Anyways, as a whole it is a beautiful production- lovely sets and costumes, and of course, great music! Stanton Welch has done an excellent job in translating the opera into a ballet.

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Guest Butterfly

Sorry my first post did not go through.

Last Thursday we went to see the afternoon

performance of Serenade. Congratulations

to the Corps. They danced beautifully. As

the curtain rose they were a wonderful sight

to behold.

Sonia Rodriguez danced the role of Butterfly

and Aleksandar Antonijevic danced the role

of Pinkerton.

Puccini's music is very haunting. I felt

all the emotions of Butterfly as portrayed by Sonia. I felt no sympathy with Pinkerton. However Antonijevic danced the role very well. He has wonderful lines,

My favourite scene was where Suzuki and Butterfly prepare for Pinkerton's arrival. The set was simple and uncluttered and

complimented the sweet and haunting music of Puccini. Looking forward to next year's season

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Thanks to all for posting about NBOC! Paquita has been faithfully keeping us posted on the company for quite awhile now, and she must have felt a bit lonely, as we very seldom had anyone else join in. So thanks, helga -- mom2 and syncopation, if you went, please chime in :D

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Well, I did see Butterfly, on the Tuesday. I thought about posting, but then I saw Paquita's detailed and perceptive post and just sat there gaping in awe for a while. (I didn't even see a fraction of what she saw in the performance!)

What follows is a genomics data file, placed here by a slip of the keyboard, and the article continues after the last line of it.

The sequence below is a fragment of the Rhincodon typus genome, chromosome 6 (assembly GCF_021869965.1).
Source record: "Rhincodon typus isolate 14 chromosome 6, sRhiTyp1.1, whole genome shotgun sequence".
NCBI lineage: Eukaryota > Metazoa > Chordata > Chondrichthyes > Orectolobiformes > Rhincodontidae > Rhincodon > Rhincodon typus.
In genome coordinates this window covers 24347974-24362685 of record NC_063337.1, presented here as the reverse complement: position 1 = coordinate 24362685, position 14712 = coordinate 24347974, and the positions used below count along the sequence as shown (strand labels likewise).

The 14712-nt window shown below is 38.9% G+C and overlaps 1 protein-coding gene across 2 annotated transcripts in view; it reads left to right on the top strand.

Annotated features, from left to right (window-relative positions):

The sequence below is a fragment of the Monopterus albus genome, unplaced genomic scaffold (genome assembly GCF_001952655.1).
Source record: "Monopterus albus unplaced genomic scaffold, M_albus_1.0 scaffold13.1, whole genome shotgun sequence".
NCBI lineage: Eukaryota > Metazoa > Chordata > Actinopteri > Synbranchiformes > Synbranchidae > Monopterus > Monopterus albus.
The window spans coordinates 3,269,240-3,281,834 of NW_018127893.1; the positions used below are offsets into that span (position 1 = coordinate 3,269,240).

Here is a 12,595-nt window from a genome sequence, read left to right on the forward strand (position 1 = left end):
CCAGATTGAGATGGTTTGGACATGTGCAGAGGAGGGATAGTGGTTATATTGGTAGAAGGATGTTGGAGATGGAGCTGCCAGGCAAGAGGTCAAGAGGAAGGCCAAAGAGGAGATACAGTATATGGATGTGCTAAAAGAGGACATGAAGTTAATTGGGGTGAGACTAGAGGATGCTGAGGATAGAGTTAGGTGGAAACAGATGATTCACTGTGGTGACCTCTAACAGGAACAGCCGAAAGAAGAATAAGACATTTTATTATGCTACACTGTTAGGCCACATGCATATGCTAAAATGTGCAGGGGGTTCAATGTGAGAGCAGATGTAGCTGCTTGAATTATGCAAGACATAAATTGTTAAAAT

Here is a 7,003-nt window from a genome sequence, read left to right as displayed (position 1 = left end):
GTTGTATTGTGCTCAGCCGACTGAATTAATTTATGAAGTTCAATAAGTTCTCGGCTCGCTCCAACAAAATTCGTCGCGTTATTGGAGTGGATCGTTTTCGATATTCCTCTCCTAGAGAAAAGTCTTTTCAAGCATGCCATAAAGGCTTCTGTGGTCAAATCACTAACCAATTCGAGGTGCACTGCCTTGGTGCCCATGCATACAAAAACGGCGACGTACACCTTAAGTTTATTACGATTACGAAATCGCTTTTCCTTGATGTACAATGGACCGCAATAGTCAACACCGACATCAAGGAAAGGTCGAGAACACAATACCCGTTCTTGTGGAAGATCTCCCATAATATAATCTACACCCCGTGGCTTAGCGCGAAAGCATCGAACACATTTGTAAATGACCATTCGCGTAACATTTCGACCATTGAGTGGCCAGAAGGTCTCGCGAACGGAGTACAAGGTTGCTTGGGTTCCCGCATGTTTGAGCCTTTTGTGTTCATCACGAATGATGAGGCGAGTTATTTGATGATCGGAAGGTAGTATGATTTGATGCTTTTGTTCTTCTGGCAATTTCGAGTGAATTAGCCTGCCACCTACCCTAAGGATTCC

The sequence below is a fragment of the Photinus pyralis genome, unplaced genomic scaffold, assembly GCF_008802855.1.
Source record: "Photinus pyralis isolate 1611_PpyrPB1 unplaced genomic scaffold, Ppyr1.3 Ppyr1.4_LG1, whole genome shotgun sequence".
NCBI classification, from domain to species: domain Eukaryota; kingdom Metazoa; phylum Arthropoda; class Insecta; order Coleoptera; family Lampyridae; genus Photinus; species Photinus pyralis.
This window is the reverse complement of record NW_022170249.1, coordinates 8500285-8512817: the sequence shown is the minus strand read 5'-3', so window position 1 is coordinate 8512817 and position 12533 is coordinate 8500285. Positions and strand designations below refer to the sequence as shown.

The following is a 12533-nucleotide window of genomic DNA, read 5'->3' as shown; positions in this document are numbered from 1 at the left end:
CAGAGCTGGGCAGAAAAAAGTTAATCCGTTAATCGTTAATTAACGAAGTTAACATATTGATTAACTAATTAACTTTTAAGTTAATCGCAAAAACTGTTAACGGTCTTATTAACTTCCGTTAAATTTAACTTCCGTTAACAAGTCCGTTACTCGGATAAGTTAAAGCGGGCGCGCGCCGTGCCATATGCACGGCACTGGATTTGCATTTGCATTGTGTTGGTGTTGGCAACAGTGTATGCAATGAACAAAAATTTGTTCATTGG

I loved Serenade. We were in the balcony, and enjoyed the view of the formations--the only benefit of cheap seats. What I noticed the most was how graceful the dancers' arms were, fluid and as much a part of the expression as the footwork, and yet separate... it's hard to explain. In pictures (and even in class), you see how the arms should be held, but it's static and affected.

I was particularly looking at the corps a lot of the time, to see if they really did move in unison. A lot of the time, they didn't, and I wondered if that was intentional. Slight differences in timing and angles, nothing very major. I wish that the program would list the names of all the dancers in the corps; there was one in the back row, stage right, that I was particularly impressed by. Gorgeous extension and she seemed to float throughout.